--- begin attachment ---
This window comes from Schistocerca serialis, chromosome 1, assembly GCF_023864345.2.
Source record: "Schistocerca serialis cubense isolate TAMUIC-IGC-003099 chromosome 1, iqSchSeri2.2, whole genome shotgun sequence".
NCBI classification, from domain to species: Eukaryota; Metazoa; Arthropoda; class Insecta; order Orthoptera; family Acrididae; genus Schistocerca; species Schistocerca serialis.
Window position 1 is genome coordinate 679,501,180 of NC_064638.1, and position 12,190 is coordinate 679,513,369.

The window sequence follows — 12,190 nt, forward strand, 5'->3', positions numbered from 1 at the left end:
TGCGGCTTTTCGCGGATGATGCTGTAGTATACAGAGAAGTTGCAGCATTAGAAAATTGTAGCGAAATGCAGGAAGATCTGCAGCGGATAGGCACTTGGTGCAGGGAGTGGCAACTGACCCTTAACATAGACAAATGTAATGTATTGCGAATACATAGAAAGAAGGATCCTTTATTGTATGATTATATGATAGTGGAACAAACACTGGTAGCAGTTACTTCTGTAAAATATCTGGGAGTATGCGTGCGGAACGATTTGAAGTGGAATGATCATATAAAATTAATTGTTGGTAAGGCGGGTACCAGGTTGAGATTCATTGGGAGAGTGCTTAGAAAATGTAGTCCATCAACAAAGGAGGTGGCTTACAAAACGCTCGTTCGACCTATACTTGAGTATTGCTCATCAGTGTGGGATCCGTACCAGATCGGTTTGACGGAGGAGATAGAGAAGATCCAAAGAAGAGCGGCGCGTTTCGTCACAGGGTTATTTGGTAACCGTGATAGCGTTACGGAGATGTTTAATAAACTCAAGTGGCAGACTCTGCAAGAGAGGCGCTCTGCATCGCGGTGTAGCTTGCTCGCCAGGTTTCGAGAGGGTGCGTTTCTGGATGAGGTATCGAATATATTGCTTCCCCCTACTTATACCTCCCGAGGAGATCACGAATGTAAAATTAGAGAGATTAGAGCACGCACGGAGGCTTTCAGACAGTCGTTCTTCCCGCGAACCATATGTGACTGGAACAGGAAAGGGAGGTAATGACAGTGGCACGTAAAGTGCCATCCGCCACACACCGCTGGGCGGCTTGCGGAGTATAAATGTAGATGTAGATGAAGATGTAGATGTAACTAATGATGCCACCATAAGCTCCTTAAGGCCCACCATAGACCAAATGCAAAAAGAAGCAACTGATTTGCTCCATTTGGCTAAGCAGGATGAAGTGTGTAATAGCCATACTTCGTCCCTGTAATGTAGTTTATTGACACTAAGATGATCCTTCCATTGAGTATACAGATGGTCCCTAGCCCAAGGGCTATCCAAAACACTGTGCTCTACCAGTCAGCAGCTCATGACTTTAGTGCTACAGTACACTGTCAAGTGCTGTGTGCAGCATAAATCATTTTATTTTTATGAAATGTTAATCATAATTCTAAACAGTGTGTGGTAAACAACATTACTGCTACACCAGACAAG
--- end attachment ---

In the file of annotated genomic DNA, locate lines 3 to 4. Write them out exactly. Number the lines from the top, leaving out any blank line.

NCBI classification, from domain to species: Eukaryota; Metazoa; Arthropoda; class Insecta; order Orthoptera; family Acrididae; genus Schistocerca; species Schistocerca serialis.
Window position 1 is genome coordinate 679,501,180 of NC_064638.1, and position 12,190 is coordinate 679,513,369.